To watch the “IT Crowd“, this alone would be it:
I wouldn’t mind the “People Pane”, except that in our organization is shows nothing useful. Moreover for a reason I cannot fathom, it always gets opened up, taking enormous reading real estate. So from this (Outlook 2010 at least):
Click the “View” tab:
Select “People Pane” and set it to “Off”:
Same two steps work on Outlook 2013.
I keep getting them from very smart, very security conscious people. However, to make my point:
I love what they offer but…
Some do offer a preview, but users aren’t used to seeing that and unfortunately won’t care (ie: they are so used to getting them without preview, they won’t expect it or demand it).
As a coworker pointed out, there are potentially plugins for Firefox etc. (I couldn’t find one that worked) or you can use a site like this:
It’s already come in handy for me a few times.
I have to say even as a relative newcomer to Python, I find a fair bit of truth in this:
Working in a non-homogenous (that is, heterogeneous OS) environment where Python 2.x vs. Python 3.x is not guaranteed, the lack of backwards (or forwards) compatibility is problematic. If nothing else it erodes trust in the language – will Python 4.x inflict similar pain? Should I be looking to yet another language that isn’t so willing to shoot itself in the foot?
Not all environments, even if they should be, are Puppet-perfect and portability is still a major requirement.
This is to some extent what happens when languages become religion and “purity” to ideological dogma becomes more important than functionality. While I have to praise the desire for perfection, sometimes the perfect really is the enemy of the good.
All that said, as Python becomes more “native” to my mentality, maybe I’ll change my mind. I’ve found the transition to other languages, OSes, etc. offensive to my sensibilities only to later become “assimilated to the Borg” as it were.
Most LDAP servers can be set to return an unlimited number of entries on an LDAP search, however depending on the size of the LDAP database/directory this can possibly exceed your memory. Moreover if you want to write portable code, you probably should not depend on the LDAP server being able to return unlimited entries. For instance, AD’s LDAP generally defaults to 1,000 entries maximum.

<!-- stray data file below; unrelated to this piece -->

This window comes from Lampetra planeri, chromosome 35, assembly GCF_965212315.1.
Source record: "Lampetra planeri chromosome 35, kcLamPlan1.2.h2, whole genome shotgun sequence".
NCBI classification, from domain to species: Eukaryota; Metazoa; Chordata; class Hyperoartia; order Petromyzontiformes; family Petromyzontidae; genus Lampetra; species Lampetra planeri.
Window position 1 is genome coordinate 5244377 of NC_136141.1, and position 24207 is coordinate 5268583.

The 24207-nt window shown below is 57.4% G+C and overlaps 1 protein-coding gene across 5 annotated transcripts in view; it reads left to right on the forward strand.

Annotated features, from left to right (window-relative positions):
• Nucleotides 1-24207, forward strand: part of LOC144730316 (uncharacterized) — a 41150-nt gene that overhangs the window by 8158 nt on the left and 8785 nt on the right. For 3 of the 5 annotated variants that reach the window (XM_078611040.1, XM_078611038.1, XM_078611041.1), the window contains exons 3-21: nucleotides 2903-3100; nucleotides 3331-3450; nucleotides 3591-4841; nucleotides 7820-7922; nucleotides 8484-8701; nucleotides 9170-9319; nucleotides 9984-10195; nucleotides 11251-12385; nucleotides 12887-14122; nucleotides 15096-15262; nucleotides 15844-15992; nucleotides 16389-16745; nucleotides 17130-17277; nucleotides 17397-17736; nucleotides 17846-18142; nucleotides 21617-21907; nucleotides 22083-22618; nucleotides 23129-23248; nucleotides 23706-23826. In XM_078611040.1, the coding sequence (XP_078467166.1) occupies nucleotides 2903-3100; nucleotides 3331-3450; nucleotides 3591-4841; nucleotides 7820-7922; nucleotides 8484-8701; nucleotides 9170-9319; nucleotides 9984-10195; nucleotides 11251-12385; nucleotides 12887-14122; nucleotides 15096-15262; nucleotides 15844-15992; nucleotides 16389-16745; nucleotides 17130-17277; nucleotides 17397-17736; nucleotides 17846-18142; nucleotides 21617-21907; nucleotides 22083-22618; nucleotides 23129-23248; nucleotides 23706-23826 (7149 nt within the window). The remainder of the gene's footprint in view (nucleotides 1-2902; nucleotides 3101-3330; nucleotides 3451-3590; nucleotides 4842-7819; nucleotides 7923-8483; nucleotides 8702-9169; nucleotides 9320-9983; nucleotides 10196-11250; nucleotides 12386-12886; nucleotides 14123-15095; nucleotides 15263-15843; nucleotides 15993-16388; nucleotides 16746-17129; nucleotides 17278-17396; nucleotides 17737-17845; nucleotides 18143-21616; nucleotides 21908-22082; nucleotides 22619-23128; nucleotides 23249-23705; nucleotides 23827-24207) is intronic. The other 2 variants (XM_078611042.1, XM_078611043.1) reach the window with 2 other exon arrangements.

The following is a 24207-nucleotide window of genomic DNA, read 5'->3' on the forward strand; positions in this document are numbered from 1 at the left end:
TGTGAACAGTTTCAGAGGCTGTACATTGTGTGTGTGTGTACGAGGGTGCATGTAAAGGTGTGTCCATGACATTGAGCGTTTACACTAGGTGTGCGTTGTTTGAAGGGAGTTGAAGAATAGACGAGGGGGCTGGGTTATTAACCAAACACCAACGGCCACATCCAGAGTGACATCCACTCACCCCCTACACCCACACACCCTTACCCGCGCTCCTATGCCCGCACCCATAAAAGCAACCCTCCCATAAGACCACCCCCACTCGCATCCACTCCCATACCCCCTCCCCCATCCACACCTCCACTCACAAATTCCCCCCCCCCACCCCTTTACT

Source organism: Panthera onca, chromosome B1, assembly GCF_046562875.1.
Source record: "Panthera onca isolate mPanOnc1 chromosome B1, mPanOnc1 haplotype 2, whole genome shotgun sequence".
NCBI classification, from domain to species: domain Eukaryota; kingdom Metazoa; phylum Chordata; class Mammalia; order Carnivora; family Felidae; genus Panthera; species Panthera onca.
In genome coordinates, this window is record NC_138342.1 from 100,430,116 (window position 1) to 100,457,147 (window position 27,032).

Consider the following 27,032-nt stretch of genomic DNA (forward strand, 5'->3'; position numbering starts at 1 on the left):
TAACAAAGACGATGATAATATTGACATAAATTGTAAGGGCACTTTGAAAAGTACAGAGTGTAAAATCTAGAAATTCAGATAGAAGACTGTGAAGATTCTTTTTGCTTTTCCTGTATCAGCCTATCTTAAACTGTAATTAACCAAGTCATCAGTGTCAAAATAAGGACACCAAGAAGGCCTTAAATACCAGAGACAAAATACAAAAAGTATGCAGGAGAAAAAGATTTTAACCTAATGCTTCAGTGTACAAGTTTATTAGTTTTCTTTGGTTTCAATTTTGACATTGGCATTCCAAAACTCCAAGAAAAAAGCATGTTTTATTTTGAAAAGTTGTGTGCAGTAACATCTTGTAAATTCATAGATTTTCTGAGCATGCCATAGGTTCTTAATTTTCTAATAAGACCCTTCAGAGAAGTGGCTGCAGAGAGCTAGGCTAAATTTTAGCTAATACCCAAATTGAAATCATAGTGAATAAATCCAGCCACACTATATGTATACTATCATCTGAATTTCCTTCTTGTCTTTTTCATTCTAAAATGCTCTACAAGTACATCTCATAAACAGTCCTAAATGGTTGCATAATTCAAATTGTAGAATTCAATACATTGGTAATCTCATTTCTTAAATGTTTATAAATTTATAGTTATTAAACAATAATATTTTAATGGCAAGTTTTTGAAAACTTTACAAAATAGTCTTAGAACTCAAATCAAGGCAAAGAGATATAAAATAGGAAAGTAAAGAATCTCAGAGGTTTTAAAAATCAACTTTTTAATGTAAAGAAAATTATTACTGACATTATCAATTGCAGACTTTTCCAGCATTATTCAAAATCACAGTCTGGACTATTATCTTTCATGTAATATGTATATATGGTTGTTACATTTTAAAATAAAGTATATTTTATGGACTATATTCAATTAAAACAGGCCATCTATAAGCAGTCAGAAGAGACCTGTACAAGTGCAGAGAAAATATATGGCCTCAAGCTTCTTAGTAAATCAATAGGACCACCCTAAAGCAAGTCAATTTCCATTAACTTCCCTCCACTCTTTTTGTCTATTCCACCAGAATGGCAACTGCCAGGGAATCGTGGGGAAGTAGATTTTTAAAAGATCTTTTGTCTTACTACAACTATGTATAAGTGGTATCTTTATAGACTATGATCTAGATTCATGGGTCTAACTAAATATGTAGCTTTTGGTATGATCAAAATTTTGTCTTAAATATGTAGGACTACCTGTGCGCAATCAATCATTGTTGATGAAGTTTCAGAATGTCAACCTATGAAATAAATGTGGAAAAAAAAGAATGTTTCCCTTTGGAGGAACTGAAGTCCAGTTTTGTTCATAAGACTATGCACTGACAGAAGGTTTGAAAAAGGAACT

Because using LDAP paging isn’t very difficult there’s not a lot of reason to not use it. Adding paging only marginally reduces performance, while certainly putting less stress on the LDAP server(s). Personally I recommend you use it on a general basis, even where not strictly necessary.
Python’s LDAP supports paging, though it isn’t well documented. I found two examples this one and this one. Both had their pluses, but neither explained what was going on too much. I melded them together, added comments, and streamlined a bit. Hopefully this will help you get the mojo…
As a final note, one of the documents I found said the paged controls did not work with OpenLDAP. That’s not what I found – pretty much the exact code above worked without issue with OpenLDAP.
A GitHub “Gist” for the above can be found here.
Mostly for my own edification – use “ethtool”, eg:
You’ll note two important details about this output:
Anyway, simple command, but sometimes you forget them.
Not pretty, but gets you there:
If Firefox is running you may have to copy the “places.sqlite” to a new file then run the “sqlite3″ against it. You can’t dump it while Firefox is running because it locks the database.
Since it’s SQL there are fancier ways of pulling the actual tables, but for a quick script, this will do.
Note if you’re after the time that a URL was accessed (I was), it seems to be the last field in the “VALUES”. It is is in microseconds since 1970. In that case, this little Perl snippet should get you the actual time:
where “HISTORYTIME” is replaced by the time printed in the SQL dump (eg: a big arse number like “1373383738987790”).
Applies to IT as well:
- Commander Chris Hadfield, Canadian Astronaut